A Guide To Scaffolding Netting & Important Considerations

Scaffold Netting (sometimes called “Debris Netting” or “Construction Safety Netting”) is one of the many tools used in the construction industry when working with scaffolding.

The main objective of scaffold netting is to better protect the workers and the people working around the scaffolding. This can be from debris such as dust, heat, rain, and many other hazards.

How Does Netting Protect?

Scaffold Netting protects both employees working on the construction project, along with people working around the project.

Extra Layer of Fall Protection

For the employees working on the construction project, it protects the workers by adding an extra layer of fall protection. When normal scaffolding is set up, there are guardrails and toe rails which act as barriers to protect the employees from falling. However, using scaffold netting ensures full coverage rather than just protection where the rails are located.

Providing Shade

The netting can also protect the employees by providing shade. The amount of shade varies depending on the density of the netting. A density of approximately 60 g/m2 will provide a shade rate of approximately 25%, and when the density is increased to 215 g/m2, the shade rate can increase to approimately 60%.

This shade can protect workers when working in hot or sunny conditions.

From The Elements

Similar to the shade rate, the scaffold netting can also protect employees from the elements. In particular, the netting will reduce the wind. Shielding from the wind can significantly help workers who work outside in the colder months. This can not only protect the employees, but will make it easier to perform their tasks.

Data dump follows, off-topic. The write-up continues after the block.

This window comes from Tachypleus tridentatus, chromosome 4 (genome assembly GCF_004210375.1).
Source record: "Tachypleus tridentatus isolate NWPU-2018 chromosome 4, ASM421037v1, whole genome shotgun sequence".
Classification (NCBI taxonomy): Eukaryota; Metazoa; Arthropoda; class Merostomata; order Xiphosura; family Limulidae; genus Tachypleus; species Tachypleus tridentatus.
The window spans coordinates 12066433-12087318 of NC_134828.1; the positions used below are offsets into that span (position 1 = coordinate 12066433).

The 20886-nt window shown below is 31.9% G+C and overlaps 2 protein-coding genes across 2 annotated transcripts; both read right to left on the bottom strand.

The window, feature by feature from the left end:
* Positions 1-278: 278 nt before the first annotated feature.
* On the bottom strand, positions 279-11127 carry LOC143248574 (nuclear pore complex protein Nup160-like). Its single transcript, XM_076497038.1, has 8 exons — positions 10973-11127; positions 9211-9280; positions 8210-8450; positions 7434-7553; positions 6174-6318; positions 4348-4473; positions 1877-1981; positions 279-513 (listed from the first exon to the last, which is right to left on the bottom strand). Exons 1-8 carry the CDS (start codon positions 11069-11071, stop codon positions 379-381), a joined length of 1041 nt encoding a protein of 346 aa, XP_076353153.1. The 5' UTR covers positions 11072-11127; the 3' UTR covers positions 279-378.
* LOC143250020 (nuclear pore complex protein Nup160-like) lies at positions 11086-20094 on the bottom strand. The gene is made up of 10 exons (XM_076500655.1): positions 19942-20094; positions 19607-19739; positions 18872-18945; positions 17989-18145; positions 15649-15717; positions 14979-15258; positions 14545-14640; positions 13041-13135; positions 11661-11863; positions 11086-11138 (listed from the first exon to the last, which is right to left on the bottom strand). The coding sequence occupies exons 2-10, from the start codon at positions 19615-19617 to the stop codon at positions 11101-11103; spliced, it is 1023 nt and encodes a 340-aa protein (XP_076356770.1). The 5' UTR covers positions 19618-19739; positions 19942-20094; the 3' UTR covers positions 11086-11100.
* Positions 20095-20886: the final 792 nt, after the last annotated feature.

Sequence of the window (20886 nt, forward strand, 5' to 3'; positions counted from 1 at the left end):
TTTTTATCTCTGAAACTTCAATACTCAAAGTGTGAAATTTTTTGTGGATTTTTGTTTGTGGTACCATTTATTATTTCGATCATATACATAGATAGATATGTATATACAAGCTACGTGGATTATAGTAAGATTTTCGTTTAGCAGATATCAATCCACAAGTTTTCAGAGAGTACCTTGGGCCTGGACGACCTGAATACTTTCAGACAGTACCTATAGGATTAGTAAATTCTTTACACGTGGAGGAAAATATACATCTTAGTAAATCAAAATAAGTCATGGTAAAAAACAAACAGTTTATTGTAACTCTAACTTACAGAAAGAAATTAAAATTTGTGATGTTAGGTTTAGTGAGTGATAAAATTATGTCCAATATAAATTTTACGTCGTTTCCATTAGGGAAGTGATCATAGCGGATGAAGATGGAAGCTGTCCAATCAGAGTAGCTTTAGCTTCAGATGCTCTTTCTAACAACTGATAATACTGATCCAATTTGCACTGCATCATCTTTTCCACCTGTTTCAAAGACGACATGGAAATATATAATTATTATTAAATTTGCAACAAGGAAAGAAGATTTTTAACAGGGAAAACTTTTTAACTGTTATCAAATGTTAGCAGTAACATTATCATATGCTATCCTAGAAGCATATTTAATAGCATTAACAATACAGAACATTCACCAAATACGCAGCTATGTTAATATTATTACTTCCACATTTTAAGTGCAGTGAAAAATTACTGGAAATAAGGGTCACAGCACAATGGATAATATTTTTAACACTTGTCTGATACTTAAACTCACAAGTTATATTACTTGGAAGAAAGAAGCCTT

Along with protecting the workers, it can also protect the people working or walking around the structure. The netting provides a protection against any debris that may accidentally fall from the scaffolding. This could include tools, or building materials.


It can also protect passersby and the nearby surroundings during dust-intensive work, such as sandblasting. During sandblasting and other high dust-tasks, the sand is retained inside the netting and does not pollute the surrounding area.

What to Look for When Choosing Scaffold Netting

When you are deciding what scaffold netting to purchase, there are several factors that you need to consider. Most scaffold netting is made of Polyethylene or HDPE (High Density Polyethylene), with various factors.

Fire Retardant

The first would probably be whether or not it is fire retardant. You want to ensure that in the event of a fire, the netting does not act as extra kindle and become ablazen quickly. Most products sold today are fire retardant, however it is always a good point to check before purchasing.

UV Resistant

You also need to ensure it is UV resistant. The amount of UV resistance will ultimately depend on the length of time the netting will be in place, but you do want to ensure there is some UV resistance so it can stay outside and resist the elements.


The netting also needs to have eyelets or some form of reinforcement. These eyelets help ensure the netting will last. Otherwise, if the netting is attached using random places in the netting, the chances of it ripping increases.